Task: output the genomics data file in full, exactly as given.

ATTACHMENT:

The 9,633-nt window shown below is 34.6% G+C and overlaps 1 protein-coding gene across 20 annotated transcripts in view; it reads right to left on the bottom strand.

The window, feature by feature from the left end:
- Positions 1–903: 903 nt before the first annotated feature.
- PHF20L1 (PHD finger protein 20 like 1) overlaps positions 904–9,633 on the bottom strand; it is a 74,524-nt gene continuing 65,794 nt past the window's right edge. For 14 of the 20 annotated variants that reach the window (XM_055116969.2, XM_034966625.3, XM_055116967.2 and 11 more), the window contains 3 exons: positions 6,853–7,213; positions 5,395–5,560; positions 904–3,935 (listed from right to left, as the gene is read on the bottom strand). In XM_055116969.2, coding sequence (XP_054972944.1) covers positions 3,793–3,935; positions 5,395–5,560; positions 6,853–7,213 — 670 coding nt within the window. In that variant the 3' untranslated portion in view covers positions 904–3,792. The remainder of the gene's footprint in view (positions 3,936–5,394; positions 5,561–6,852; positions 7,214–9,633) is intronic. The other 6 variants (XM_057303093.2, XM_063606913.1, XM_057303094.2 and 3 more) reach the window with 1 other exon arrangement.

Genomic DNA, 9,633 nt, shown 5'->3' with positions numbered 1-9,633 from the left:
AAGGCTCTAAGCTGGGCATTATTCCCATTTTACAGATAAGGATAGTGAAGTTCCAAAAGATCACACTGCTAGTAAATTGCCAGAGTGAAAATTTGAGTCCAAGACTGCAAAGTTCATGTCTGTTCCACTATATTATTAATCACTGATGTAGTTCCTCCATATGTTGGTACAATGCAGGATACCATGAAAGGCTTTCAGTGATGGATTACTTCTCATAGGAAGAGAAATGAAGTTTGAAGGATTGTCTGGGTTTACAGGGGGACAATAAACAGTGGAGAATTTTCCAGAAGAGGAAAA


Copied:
The 9,633-nt window shown below is 34.6% G+C and overlaps 1 protein-coding gene across 20 annotated transcripts in view; it reads right to left on the bottom strand.

The window, feature by feature from the left end:
- Positions 1–903: 903 nt before the first annotated feature.
- PHF20L1 (PHD finger protein 20 like 1) overlaps positions 904–9,633 on the bottom strand; it is a 74,524-nt gene continuing 65,794 nt past the window's right edge. For 14 of the 20 annotated variants that reach the window (XM_055116969.2, XM_034966625.3, XM_055116967.2 and 11 more), the window contains 3 exons: positions 6,853–7,213; positions 5,395–5,560; positions 904–3,935 (listed from right to left, as the gene is read on the bottom strand). In XM_055116969.2, coding sequence (XP_054972944.1) covers positions 3,793–3,935; positions 5,395–5,560; positions 6,853–7,213 — 670 coding nt within the window. In that variant the 3' untranslated portion in view covers positions 904–3,792. The remainder of the gene's footprint in view (positions 3,936–5,394; positions 5,561–6,852; positions 7,214–9,633) is intronic. The other 6 variants (XM_057303093.2, XM_063606913.1, XM_057303094.2 and 3 more) reach the window with 1 other exon arrangement.

Genomic DNA, 9,633 nt, shown 5'->3' with positions numbered 1-9,633 from the left:
AAGGCTCTAAGCTGGGCATTATTCCCATTTTACAGATAAGGATAGTGAAGTTCCAAAAGATCACACTGCTAGTAAATTGCCAGAGTGAAAATTTGAGTCCAAGACTGCAAAGTTCATGTCTGTTCCACTATATTATTAATCACTGATGTAGTTCCTCCATATGTTGGTACAATGCAGGATACCATGAAAGGCTTTCAGTGATGGATTACTTCTCATAGGAAGAGAAATGAAGTTTGAAGGATTGTCTGGGTTTACAGGGGGACAATAAACAGTGGAGAATTTTCCAGAAGAGGAAAA